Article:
Literature Study GuidesItPart 4 Chapter 15 Summary

It | Study Guide

Stephen King

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It | Part 4, Chapter 15 : July of 1958 (The Smoke-Hole) | Summary



As the gathering at the library continues, Richie feels the group's connection growing. Then he has a moment when he understands the eye pain that made him resume wearing his glasses. He remembers the day they turned the underground clubhouse into a Native American smoke hole and he and Mike have a vision of It arriving in Derry.

The clubhouse is finished and covered with a heavy door camouflaged with dirt and grass on top. A few days after they look at the photo album, the Losers decide to enact the "Smoke-Hole Ceremony" Ben has read about in a library book. They hope to induce visions to tell them what to do about It.

They light a fire in the clubhouse, but all the kids except Mike and Richie are overwhelmed by the smoke before anything happens. Mike and Richie, on the other hand, find themselves transported to the primeval Barrens, thousands or millions of years ago. They see a flaming object shoot from the sky, but they can tell it's not a spaceship. They see animals fleeing the site of impact and know It has arrived in the Barrens.

The others pull Mike and Richie from the clubhouse when they hear the two boys screaming. Mike and Richie tell them what they've seen, leaving them all with one unanswered question: "Can we beat It?"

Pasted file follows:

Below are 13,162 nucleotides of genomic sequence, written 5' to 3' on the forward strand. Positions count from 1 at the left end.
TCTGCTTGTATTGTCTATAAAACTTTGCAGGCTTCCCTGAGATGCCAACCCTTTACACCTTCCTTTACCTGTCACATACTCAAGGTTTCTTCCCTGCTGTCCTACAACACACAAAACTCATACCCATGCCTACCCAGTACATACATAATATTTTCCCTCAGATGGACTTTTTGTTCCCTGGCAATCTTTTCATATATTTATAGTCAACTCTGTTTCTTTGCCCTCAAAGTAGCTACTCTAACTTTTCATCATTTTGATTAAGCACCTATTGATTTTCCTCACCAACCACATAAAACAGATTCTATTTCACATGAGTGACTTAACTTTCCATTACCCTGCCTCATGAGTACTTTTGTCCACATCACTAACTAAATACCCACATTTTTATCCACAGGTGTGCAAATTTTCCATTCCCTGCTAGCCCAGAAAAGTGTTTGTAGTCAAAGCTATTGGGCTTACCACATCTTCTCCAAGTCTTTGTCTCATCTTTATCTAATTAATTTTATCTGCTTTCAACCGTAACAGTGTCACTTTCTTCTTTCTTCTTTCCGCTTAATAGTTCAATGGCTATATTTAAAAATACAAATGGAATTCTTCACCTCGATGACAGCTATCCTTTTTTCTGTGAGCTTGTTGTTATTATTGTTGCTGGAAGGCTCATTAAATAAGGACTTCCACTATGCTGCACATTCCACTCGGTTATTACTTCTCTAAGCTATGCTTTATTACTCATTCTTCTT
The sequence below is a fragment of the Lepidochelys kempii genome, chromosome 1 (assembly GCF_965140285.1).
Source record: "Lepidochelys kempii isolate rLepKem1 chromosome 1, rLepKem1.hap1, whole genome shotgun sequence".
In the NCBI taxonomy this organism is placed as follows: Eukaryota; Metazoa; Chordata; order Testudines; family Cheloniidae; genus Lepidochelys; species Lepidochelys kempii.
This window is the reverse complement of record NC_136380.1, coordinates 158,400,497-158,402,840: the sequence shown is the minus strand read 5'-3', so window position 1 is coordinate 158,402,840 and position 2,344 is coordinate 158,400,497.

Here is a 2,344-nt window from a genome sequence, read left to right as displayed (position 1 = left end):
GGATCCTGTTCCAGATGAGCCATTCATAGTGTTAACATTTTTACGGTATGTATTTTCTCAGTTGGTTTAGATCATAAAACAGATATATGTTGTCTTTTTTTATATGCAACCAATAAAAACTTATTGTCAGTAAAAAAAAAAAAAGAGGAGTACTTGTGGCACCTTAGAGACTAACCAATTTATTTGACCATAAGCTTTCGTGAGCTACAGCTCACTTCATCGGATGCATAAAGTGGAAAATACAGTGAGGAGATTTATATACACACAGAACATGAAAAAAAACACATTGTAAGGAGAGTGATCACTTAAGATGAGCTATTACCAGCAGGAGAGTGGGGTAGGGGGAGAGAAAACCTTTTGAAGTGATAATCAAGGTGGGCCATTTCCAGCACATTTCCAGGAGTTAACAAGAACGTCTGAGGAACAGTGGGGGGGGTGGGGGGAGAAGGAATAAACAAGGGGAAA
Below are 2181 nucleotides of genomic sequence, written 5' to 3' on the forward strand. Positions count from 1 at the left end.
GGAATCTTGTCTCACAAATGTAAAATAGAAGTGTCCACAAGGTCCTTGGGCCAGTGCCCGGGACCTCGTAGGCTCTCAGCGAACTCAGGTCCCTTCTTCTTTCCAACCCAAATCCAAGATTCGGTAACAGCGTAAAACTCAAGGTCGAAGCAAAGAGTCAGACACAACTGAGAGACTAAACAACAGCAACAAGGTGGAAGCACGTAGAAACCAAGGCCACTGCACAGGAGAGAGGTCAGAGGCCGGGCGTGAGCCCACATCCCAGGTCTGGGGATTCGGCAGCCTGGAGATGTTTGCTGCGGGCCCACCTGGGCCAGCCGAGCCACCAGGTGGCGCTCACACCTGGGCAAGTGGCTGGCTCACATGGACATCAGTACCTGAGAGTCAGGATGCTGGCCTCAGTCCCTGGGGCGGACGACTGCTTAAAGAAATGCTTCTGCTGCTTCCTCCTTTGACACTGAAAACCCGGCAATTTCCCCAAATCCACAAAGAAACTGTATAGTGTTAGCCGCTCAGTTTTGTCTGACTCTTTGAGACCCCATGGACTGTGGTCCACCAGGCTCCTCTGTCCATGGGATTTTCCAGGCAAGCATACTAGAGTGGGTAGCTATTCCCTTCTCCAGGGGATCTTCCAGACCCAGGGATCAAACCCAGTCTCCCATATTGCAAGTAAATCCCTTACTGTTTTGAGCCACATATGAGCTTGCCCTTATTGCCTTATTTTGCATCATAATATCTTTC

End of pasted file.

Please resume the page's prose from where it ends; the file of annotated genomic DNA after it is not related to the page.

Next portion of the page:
Richie has resumed wearing his glasses, a physical symbol indicating he is reverting to his childhood self. All the members of the group are remembering more of their pasts in turn, which is making the group's connection to one another strong again.

The Smoke-Hole Ceremony is one of two rituals the Losers employ to fight It. The other is the Ritual of Chüd, which they perform in Chapter 22. The Losers discover both these rituals through research at the library. Their reliance on research and books demonstrates the importance of knowledge and reading as part of a strategy to defeat evil. As Ben Hanscom's conflict with Henry Bowers in Chapter 4 illustrates, knowledge and understanding align with good just as Henry's ignorance aligns with evil. Most of the villains of the story—from the teenagers who attack Adrian Mellon in Chapter 2 to Henry and his cronies, to Al Marsh in Chapter 9 and Richard Macklin in Chapter 6—show a deep disinterest in academic and intellectual pursuits. For the Losers, knowledge really is power.

The ceremony itself reveals how It is a force much older, and possibly more powerful, than they initially imagined. It has, for all intents and purposes, always been in Derry. It has shaped the city Derry has become. Their final question is a legitimate one, because they are only seven children, standing in the face of a timeless evil. The creature's age alone raises the question of whether It even can be killed.

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